The gaijin tarps.

I chatted with a few people I haven’t seen in awhile and met a few others. Atsushi, whom I’ve mentioned a couple of times before, was one of the few Japanese people there to mingle with us, but it was nice to have a few Japanese faces among us. Most of us were American, and most of the Americans were from Wisconsin, as apparently Wisconsin and Chiba are “sister-states” and there’s a special program for Wisconsinites to come here and teach English. Kim is Canadian, and as far as I know the only one among us.

One of the first people I ended up in a conversation with is Dan, from the infamous night of Ben’s Christmas Party when he took Diana from me without realizing I’d been interested in her. I naturally hated him at the time but he clearly felt bad about it and even apologized in a Facebook message after-the-fact. We didn’t bring her up at all, but by astounding coincidence she just happened to walk by us right when we were talking, chatting some other foreigner’s ear off. She didn’t seem to notice us and he didn’t notice her, so I didn’t say anything.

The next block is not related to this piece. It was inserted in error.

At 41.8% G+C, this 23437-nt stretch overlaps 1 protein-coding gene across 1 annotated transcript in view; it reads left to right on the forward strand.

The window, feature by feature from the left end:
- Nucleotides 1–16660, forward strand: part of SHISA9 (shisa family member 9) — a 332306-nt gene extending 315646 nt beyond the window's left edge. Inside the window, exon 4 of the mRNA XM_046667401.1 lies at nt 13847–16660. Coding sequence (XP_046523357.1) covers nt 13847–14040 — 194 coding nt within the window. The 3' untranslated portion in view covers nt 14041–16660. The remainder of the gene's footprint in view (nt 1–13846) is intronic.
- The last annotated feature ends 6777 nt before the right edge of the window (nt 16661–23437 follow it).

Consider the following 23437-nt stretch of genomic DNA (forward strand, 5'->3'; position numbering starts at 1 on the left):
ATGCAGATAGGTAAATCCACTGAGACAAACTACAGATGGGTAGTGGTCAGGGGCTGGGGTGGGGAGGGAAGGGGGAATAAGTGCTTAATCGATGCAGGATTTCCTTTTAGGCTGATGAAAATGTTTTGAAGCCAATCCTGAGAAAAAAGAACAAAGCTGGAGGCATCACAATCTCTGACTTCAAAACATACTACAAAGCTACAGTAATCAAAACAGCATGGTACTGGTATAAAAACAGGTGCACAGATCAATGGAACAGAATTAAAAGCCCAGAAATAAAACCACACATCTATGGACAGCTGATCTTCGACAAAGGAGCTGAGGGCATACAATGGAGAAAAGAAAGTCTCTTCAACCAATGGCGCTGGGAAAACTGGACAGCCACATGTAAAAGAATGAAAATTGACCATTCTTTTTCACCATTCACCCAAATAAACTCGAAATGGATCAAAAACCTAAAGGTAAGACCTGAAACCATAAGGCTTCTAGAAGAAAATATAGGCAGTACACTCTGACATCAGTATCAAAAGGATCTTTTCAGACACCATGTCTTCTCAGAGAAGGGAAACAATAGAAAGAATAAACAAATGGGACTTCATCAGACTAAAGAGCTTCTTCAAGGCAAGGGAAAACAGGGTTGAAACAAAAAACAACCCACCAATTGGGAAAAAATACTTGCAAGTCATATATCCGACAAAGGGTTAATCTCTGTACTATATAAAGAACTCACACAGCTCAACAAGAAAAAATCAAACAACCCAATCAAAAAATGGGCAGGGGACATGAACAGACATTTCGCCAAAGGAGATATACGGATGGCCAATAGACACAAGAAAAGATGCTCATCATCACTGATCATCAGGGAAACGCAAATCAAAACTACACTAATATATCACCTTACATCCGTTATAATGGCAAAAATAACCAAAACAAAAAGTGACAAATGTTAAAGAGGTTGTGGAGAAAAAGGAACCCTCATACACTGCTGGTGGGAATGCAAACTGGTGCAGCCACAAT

What we did talk about was the teachers our schools would be exchanging. His school was getting S-Sensei in exchange for K-sensei, whom Dan told me is a really great guy who loves to chat in English and is really easy to get along with. Apparently they’ve even hung out outside of work. But he also said, “With him you’ll hardly have to do any work,” which made me nervous because having a teacher who does everything himself and leaving nothing to me is exactly what I’ve been fearing most about the replacements. But if he’s as nice a guy as Dan says, I can probably just ask him point-blank to give me more lesson-planning responsibilities.